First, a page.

My response to the Bangladesh SEC’s public consultation on draft corporate governance guidelines

My response to the Bangladesh SEC’s public consultation on draft corporate governance guidelines

On 21 December 2017, the Bangladesh Securities and Exchange Commission (hereinafter the “BSEC”) published Draft Corporate Governance Guidelines (hereinafter “the Guidelines”) on their website for public consultation, applicable to all companies listed on stock exchanges in Bangladesh including banks, financial institutions and insurance companies. The Guidelines are a welcome update of the earlier Notification No. SEC/CMRRCD/2006-158/134/Admin/44 of 07 August 2012, as they elaborate upon the existing guidelines (referred to hereinafter as “codes”) concerning the role and composition of the board of directors, senior management and the audit committee and introduce codes on, inter alia, other board committees, corporate social and environmental responsibility, financial and non-financial reporting and the responsibilities of Stock Exchanges with respect to the corporate governance of listed companies.

The proposed reform of Bangladesh’s corporate governance framework comes at an opportune moment given the concerns raised about the underperformance and misconduct of bank boards, which has contributed to the burgeoning of non-performing loans. As of September 2017, non-performing loans comprise 10.67% of loans disbursed – or BDT 80, 307 crore in absolute terms. (Dhaka Tribune, 22 November 2017) Analysts have attributed these default loans to nepotism, wrongful related party transactions and board interference in management decisions, among other factors (Dhaka Tribune, 26 November 2017; Dhaka Tribune, 17 December 2017). The prevalence of financial crimes and unethical practices has eroded investor confidence (BIBM, 17 December 2017), undermining laudable initiatives of the Securities and Exchange Commission and Stock Exchanges to enhance the robustness of the securities market through digitalization, financial literacy drives and other ancillary services. Similar issues have arisen with respect to non-financial listed companies, particularly corporate groups. Good governance will be key in rebuilding investor trust.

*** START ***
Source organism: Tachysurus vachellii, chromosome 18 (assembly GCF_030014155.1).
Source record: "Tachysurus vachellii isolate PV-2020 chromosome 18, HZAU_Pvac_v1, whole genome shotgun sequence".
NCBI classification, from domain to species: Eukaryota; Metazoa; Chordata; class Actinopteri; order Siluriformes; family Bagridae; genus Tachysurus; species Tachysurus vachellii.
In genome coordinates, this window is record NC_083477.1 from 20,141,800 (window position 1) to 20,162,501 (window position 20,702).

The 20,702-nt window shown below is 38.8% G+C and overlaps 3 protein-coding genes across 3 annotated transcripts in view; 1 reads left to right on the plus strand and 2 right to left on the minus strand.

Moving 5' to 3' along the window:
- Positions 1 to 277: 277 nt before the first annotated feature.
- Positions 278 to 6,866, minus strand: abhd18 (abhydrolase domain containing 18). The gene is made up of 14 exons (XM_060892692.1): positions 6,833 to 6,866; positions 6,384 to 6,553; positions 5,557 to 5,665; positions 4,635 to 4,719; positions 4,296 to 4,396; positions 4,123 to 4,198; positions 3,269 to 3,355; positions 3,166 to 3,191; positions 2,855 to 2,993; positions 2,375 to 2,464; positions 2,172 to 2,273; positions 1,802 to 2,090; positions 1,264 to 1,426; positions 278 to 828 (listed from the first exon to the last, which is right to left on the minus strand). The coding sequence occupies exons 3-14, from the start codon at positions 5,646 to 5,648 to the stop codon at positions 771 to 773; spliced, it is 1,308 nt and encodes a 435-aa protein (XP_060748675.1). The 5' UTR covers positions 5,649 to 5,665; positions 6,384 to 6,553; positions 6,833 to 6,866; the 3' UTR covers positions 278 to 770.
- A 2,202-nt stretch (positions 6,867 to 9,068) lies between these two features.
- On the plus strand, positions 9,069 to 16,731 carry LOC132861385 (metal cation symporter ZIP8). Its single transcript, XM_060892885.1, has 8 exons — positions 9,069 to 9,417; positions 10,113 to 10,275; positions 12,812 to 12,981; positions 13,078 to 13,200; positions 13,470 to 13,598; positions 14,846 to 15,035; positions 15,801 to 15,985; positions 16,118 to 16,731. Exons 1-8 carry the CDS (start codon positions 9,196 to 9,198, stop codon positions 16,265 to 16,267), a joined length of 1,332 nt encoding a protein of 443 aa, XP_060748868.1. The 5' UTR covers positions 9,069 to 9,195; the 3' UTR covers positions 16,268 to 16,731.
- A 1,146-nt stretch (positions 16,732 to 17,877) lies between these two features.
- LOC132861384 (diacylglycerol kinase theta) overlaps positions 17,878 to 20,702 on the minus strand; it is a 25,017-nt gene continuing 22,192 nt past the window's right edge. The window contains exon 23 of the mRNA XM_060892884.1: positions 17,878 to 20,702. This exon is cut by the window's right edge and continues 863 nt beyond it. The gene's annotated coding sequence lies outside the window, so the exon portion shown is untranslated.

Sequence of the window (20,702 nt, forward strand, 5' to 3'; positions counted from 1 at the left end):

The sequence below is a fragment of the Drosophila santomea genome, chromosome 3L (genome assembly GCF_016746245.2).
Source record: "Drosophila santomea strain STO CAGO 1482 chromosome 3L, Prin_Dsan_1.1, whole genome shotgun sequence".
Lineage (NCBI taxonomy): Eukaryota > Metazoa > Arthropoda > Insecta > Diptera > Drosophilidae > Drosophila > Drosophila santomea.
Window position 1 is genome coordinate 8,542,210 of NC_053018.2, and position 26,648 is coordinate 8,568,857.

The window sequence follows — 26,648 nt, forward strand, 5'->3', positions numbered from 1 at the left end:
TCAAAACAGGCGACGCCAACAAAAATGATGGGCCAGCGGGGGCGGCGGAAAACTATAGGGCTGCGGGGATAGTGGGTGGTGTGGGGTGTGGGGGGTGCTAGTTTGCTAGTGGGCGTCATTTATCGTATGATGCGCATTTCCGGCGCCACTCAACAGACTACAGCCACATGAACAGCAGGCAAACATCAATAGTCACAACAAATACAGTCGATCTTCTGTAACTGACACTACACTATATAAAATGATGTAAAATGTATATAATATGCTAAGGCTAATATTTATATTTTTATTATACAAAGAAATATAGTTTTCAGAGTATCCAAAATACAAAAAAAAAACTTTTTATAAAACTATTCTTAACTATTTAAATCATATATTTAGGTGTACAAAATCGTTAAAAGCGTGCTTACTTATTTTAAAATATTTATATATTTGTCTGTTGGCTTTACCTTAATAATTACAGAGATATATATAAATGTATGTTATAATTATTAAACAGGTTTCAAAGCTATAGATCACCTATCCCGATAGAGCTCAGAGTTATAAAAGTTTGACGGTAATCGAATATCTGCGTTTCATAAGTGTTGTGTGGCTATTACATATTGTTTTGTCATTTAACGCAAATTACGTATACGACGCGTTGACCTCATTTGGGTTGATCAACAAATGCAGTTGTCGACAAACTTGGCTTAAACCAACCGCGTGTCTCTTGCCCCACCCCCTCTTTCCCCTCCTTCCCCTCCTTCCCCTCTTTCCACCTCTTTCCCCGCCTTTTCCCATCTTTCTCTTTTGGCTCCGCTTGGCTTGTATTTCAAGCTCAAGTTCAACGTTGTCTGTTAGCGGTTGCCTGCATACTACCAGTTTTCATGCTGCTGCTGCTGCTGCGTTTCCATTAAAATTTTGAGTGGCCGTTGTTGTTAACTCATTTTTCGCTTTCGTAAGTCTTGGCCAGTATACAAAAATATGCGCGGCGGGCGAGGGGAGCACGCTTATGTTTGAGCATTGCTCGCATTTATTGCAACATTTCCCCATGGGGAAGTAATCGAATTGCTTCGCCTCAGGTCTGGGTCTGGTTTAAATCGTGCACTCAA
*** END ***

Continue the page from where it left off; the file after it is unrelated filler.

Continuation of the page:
This update also complements the recently enacted Banking Companies (Amendment) Act 2017 and ongoing effort to pass a Companies Act that will succeed the Companies Act, 1994. In particular, given the concerns raised that the former will further concentrate directorial power in single families, extend board tenure and diminish the power of the Bangladesh Bank to oppose the appointment of a director, MD/CEO and Chairman (The Daily Star, 27 November 2017; Dhaka Tribune, 08 May 2017), the proposed Guidelines go some way towards allaying these apprehensions by providing extensive qualification and experience requirements for the appointment of executive, non-executive and independent board directors.